Mackay Rifle Club
Target Shooting since 1885

 
 
 
 
 
For Target Rifle, F Class Standard, and the New F-TR class only .223 Remington and .308 Winchester from the above image are an option. The advantage to shooting in one of these classes is it limits the number of variables, it levels the competition to being more about shooting skill over equipment or manufacturing advantages. In general .308 is seen as a better all distances, and 223 very good up to 500yds.
 
For F Open Class the range of calibres available is huge, certainly in the hundreds if all the custom "wildcat" calibres are considered. The choice of calibre comes down to a number of considerations:-
 
  • Distance accuracy
  • Ability to manage wind drift
  • Velocity with the favoured heavier projectiles
  • Barrel life (some cartridges are known to have a short useful barrel life)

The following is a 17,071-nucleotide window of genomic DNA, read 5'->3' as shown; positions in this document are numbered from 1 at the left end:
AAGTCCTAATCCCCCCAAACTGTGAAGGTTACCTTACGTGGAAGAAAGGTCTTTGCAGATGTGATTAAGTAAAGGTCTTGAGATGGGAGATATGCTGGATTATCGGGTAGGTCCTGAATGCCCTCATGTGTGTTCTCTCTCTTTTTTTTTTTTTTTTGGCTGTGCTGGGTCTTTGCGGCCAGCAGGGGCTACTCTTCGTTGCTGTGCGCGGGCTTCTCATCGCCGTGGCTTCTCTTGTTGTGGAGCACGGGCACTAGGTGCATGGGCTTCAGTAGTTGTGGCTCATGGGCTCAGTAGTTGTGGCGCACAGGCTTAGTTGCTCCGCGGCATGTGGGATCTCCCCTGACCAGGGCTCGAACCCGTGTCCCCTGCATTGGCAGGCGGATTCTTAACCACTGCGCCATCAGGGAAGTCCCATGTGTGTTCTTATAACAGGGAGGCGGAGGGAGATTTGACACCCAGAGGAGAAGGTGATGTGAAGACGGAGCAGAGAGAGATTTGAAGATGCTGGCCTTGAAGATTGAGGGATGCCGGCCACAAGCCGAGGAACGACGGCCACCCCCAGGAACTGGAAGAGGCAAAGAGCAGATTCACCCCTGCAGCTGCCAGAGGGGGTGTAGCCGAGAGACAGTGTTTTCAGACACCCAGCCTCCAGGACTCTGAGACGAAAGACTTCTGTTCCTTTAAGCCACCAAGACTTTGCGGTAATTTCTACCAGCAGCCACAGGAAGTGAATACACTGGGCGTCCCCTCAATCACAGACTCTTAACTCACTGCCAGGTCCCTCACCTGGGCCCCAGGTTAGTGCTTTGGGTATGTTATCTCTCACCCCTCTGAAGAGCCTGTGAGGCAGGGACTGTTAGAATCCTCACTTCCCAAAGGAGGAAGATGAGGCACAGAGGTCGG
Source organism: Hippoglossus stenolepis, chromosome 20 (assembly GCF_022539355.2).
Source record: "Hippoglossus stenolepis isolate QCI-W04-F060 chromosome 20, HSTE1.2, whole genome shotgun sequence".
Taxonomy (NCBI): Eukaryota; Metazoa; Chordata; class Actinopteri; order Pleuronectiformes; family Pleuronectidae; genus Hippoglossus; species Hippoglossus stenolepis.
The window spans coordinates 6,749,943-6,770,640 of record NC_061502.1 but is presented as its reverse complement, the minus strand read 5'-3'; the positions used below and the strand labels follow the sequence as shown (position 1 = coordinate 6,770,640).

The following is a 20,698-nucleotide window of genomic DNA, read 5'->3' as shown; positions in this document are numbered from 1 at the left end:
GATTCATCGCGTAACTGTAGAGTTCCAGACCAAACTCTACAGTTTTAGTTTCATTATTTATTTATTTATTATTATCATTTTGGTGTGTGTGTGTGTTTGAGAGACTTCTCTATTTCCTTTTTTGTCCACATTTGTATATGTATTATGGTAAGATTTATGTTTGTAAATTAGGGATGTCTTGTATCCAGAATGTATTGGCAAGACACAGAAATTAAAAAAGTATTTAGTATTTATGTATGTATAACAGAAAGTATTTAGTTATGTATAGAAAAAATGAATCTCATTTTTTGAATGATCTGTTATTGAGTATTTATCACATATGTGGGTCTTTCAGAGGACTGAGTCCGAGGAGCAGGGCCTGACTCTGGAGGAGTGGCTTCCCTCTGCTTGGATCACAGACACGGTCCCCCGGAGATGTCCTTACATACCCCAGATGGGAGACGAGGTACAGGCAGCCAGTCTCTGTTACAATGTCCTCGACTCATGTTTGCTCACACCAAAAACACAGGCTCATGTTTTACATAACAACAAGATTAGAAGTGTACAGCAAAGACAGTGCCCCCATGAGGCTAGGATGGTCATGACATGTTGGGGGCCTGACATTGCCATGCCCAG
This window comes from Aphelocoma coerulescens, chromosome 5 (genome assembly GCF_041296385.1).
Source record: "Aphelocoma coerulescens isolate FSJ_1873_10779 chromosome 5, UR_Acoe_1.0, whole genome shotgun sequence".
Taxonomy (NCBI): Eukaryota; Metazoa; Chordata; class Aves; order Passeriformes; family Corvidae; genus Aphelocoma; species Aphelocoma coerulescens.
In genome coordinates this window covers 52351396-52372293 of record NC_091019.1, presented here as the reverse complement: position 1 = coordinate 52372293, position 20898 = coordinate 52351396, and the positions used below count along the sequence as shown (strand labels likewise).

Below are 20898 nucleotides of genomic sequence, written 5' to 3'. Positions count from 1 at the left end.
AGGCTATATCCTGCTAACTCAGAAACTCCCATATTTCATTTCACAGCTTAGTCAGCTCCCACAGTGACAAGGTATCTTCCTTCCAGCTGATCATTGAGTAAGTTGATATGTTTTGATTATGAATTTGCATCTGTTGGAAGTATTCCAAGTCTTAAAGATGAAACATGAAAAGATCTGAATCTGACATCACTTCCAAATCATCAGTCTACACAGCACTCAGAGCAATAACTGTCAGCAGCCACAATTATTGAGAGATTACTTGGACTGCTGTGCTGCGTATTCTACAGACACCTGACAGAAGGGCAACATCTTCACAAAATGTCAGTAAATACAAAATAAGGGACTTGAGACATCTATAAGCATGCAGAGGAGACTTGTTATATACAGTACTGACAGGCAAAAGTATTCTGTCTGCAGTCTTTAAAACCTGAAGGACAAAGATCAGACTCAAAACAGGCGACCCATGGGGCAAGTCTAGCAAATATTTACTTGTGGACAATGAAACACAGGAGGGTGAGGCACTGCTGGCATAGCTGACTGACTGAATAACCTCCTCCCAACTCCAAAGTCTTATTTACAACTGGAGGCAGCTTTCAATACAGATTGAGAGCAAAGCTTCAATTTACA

• Recoil and the shooters ability to manage it
  • Reloading costs, bigger cases and projectiles costing more
In most Open Competition Shoots the competitor will be expected to shoot at a number of different distances but will be restricted to the same rifle/barrel throughout. For example, a cartridge like the 6mm PPC above, which normally is shot with a relatively light projectile,  will be superb at shorter ranges, however will start to have problems beyond 300 Yards. It would make a poor choice for long range. 
 
The majority of Open F Class shooters choose a calibre based upon a variant of the .308. This means the bolt will accept a larger range of calibres and only a barrel change is necessary to change calibre. All but 3 (1st left, 2nd, last) of the above cartridges in the image will fit a .308 bolt head. The 6XC above is based on the 250 Savage as parent case, it is very close to a .308 head and according to the Norma website  here will fit.  The 300 Winchester Magnum is the most powerful and has the highest recoil of the cartridges in the image.  
 
With all F open shooters the usual preference is to use a heavier projectile, the twist rate of the rifling need to be faster to provide the correct bullet spin and the barrel usually has to be longer "throated" as the longer projectile is seated too far forward for a standard chambering.